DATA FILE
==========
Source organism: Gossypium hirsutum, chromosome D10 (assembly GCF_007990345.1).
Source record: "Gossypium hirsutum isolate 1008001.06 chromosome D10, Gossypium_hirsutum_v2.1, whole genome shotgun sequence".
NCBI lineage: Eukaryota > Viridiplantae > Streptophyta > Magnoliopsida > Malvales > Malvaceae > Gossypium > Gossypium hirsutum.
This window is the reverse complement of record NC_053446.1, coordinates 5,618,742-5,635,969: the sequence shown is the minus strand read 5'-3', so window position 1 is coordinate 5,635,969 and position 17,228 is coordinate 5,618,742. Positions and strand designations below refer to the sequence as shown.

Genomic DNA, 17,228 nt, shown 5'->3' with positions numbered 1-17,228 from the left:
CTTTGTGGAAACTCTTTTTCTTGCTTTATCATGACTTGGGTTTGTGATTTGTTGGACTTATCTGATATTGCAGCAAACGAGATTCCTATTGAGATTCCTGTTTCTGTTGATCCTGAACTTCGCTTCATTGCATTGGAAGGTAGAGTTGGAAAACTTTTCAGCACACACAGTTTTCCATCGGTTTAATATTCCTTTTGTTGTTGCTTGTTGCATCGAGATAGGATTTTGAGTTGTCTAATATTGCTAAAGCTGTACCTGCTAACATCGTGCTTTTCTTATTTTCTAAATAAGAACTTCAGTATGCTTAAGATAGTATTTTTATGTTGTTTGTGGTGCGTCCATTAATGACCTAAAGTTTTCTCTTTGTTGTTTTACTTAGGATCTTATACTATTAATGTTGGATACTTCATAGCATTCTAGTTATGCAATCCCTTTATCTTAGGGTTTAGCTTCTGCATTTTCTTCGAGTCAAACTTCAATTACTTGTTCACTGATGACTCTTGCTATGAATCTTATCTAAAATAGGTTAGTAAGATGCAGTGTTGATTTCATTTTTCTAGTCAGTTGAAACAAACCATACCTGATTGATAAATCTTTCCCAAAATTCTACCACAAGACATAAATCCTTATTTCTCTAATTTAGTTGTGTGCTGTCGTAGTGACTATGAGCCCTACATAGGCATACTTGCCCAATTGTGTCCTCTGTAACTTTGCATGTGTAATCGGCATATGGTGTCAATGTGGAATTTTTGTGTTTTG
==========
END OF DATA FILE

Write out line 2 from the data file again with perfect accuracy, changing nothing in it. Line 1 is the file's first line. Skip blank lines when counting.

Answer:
Source record: "Gossypium hirsutum isolate 1008001.06 chromosome D10, Gossypium_hirsutum_v2.1, whole genome shotgun sequence".